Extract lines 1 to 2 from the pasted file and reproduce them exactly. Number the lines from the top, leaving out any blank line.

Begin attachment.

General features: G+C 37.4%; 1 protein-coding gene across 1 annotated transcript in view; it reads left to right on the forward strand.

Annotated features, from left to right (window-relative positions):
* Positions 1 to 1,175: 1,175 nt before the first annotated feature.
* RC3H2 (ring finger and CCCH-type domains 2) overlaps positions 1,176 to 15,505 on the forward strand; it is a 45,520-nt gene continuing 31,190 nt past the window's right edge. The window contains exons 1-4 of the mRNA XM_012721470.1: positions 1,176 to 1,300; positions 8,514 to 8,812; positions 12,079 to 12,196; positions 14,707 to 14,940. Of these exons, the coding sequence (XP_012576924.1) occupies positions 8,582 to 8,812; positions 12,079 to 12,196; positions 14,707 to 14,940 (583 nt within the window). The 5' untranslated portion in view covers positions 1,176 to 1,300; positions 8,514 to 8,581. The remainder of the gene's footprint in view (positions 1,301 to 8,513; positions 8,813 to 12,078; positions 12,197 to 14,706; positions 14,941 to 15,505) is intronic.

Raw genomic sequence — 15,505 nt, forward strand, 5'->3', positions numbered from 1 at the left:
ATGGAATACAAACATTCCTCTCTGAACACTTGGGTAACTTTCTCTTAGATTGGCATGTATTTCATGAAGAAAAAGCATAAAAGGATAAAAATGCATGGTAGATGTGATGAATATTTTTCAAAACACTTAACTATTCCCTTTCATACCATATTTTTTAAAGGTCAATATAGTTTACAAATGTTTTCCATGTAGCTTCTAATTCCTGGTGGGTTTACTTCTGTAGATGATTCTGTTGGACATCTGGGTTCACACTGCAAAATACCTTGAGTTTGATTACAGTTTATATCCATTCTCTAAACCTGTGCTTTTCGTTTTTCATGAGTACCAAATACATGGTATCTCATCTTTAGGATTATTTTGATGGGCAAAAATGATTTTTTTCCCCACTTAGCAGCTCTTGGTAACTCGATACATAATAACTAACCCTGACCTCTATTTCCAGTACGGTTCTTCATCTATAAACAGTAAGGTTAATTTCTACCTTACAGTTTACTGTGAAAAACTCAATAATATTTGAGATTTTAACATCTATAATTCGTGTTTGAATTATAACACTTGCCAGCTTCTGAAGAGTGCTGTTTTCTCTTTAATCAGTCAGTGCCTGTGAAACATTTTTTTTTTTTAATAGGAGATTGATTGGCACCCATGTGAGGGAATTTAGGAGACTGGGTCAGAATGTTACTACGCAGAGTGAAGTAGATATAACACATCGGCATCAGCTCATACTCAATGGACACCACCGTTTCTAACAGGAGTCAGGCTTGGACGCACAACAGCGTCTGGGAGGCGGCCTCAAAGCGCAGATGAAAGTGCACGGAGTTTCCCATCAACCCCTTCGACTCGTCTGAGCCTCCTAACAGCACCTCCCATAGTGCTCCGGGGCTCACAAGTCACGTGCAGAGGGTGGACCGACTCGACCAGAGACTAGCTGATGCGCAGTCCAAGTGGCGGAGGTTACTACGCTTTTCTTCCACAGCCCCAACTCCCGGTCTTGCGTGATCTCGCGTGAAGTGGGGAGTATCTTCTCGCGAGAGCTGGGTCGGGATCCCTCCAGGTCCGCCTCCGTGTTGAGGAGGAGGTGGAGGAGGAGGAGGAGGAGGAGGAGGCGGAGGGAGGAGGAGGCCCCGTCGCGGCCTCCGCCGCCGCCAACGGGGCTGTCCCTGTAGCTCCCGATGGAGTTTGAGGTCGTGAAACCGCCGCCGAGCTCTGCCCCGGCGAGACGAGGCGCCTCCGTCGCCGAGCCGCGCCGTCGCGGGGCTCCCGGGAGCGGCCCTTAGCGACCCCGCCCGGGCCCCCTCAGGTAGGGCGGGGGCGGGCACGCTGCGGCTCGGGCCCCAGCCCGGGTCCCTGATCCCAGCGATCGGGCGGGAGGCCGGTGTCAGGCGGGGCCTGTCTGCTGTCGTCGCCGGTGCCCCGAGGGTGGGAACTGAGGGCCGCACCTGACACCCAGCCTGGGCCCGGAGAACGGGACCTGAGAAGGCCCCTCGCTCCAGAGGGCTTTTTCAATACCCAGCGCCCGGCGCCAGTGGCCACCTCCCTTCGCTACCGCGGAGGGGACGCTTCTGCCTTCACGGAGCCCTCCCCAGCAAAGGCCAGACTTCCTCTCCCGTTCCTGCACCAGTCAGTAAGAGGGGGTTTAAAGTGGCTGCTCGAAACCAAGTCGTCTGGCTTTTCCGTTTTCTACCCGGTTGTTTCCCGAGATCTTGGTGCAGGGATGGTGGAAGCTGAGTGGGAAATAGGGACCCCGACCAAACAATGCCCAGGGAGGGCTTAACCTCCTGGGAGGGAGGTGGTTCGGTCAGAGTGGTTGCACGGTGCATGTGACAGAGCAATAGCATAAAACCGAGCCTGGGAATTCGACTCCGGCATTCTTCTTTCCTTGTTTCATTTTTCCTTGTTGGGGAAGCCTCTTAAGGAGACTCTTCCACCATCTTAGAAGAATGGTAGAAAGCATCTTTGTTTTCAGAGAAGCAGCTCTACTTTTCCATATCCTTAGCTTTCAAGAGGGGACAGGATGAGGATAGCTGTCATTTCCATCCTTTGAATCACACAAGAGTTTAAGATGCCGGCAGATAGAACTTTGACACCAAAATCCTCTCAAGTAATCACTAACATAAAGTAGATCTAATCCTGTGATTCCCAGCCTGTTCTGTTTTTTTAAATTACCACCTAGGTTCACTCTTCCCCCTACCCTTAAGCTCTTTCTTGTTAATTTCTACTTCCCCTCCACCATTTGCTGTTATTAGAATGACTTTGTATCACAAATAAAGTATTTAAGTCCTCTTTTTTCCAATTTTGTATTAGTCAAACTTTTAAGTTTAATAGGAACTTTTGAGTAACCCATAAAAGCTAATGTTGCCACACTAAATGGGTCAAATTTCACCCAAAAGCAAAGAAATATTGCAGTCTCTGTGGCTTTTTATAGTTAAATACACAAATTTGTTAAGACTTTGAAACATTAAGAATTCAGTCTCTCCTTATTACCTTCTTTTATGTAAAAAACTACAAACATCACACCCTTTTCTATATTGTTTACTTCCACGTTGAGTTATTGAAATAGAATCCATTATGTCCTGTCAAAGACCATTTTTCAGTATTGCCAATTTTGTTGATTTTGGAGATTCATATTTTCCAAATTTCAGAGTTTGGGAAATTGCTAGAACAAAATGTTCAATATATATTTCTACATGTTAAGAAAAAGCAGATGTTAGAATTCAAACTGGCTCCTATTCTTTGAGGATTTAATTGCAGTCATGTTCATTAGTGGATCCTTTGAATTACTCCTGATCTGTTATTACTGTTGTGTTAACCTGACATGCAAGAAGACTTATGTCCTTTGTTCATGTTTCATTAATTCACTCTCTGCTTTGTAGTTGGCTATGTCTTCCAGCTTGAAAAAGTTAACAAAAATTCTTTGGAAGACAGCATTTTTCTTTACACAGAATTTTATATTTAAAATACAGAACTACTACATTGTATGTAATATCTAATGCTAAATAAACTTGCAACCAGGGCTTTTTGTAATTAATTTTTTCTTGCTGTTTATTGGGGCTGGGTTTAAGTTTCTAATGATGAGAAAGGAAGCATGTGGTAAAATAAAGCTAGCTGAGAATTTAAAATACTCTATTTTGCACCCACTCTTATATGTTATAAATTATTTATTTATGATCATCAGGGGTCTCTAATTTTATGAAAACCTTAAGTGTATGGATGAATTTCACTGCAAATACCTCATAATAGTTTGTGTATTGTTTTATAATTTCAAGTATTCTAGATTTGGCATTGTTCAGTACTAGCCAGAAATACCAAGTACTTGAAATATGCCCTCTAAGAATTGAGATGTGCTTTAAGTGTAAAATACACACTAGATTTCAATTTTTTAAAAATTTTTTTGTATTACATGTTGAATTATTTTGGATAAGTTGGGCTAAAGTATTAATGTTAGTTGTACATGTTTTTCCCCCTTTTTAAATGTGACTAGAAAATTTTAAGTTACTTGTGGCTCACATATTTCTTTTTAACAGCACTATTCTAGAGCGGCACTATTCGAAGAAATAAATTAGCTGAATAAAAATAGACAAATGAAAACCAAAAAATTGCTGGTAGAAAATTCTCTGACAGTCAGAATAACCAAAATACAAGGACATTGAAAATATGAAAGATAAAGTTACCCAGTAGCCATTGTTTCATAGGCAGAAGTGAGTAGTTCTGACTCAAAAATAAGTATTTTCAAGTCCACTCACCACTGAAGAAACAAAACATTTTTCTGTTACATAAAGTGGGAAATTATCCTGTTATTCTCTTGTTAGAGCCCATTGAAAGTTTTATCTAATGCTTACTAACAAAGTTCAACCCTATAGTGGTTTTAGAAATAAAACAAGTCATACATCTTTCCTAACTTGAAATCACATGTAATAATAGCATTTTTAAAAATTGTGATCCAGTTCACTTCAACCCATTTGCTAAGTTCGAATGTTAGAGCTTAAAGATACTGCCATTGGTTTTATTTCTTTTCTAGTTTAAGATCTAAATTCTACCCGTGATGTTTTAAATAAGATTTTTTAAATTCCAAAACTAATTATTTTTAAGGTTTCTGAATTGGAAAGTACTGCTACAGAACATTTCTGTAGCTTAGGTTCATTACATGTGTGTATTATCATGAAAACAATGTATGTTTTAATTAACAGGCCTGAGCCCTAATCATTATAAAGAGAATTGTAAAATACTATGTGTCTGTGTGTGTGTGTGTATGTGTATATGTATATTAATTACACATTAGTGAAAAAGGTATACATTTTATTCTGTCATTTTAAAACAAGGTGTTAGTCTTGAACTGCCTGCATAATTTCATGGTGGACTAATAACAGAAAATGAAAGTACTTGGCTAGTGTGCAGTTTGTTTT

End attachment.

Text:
General features: G+C 37.4%; 1 protein-coding gene across 1 annotated transcript in view; it reads left to right on the forward strand.

Annotated features, from left to right (window-relative positions):